July 2016 - LeRoy NY
This was an unplanned stop in LeRoy as we were driving to Buffalo. I was flipping through a tour pamphlet and thought this would be amusing.
A plaque to honour Jell-O employees who lost their lives in World War II.
We found the museum on Main St. and were meet on the porch by a funny little old lady who regaled us with
She then asked us if we wanted to meet an old lady who knew everything about Jell-O, to step inside and she was the guide for the museum. She was funny and witty and kept the group totally entertained.
This is a somewhat drier version of the story. And it's not just a story of the invention of Jell-O it is also the story of marketing ideas.
In 1845, the already famous inventor of the first American-built steam locomotive – the Tom Thumb – Peter Cooper, devised a way to make gelatin more accessible by making large sheets of it and grinding it into a powder. He applied for and was granted a patent (US Patent 4084) for a gelatin dessert powder he called “Portable Gelatin” requiring only the addition of hot water. Despite the future economic windfall a gelatin powder would provide, Cooper didn’t market it nor did much of anything with his invention. He sold the powder to cooks on occasion, but never commercialized it beyond that.
It has many other names around the world.
About thirty miles outside of Rochester, New York, in the small town of Leroy, lived the married couple of Pearl and May Wait. They ran a rather unsuccessful cough syrup and laxative business. After years of this and barely scraping by, they decided one day to branch out into something that they knew better, food. May cooked all the time and loved to make desserts. So, according to the Chemical Heritage Foundation, after looking around for what to work on, they found and obtained the patent for powdered gelatin.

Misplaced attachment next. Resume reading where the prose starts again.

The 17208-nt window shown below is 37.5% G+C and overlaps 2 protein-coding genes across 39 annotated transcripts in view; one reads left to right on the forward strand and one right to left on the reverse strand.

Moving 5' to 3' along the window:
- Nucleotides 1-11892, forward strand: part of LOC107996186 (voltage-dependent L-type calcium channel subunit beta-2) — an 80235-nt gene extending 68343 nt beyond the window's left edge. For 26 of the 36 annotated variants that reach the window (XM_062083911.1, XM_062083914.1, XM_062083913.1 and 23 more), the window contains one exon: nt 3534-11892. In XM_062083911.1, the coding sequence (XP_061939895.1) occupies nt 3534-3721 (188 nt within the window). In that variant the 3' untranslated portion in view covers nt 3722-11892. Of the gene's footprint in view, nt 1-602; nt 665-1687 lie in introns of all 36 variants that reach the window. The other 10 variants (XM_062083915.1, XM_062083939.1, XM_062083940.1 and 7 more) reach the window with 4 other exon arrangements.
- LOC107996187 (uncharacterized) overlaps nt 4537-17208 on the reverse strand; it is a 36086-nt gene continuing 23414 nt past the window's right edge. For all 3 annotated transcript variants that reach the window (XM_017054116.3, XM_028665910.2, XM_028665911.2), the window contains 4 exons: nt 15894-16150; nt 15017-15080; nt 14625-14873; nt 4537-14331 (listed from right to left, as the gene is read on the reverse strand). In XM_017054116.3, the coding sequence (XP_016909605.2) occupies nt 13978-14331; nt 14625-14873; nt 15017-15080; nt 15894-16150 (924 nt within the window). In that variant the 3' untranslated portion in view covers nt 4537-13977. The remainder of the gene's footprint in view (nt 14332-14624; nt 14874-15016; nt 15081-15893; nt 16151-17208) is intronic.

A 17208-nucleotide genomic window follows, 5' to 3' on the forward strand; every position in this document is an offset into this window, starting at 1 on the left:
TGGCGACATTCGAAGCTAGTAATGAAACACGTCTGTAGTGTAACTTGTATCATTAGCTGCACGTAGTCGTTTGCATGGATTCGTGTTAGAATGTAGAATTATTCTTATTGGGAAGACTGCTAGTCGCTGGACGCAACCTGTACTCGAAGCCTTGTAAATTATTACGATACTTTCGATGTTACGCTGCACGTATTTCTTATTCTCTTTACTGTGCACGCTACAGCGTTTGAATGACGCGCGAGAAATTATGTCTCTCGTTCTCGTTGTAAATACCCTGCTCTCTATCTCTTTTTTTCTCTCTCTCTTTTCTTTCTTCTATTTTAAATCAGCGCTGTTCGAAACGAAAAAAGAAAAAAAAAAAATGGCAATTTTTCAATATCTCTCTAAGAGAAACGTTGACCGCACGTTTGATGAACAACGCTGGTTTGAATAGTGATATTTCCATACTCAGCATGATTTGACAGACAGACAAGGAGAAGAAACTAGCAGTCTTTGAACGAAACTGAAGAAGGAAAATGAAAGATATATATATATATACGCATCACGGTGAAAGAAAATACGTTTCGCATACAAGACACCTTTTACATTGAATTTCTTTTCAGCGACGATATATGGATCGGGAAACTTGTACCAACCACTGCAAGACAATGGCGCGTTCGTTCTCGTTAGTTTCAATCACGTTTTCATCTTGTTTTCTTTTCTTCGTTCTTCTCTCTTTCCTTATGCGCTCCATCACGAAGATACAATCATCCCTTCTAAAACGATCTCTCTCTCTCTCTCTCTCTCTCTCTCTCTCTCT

Of course, the main drawback of gelatin is its lack of taste. They found a fix for that by combining it with something else they knew a fair bit about- making syrups. Thus, they added a significant amount of sugary fruit syrups, using strawberry, raspberry, lemon, and orange for flavoring. Their product was now 88 percent sugar, but none of that mattered because now gelatin actually tasted good!
May named her and her husband’s new favorite dessert “Jell-O,” a combined version of the words gelatin and jelly (with both words deriving from the Latin “gelare” meaning “to congeal” or “to freeze”). As for the “O” part, around this time in America it was simply a relatively popular trend to add “O” to the end of your product name. According to The Dictionary of Trade Names Origins, the practice got started simply because “O” is pleasing to the eye. In addition, it allows a business to take a common word and easily modify it to make it easy to trademark, another example of which from that era was “Grain-O.”
On September 8, 1899, the couple sold the formula, patent, and the name Jell-O to their Leroy neighbor, Orator Frank Woodward, owner of the Genesee Food Company, for $450 (about $12,000 today).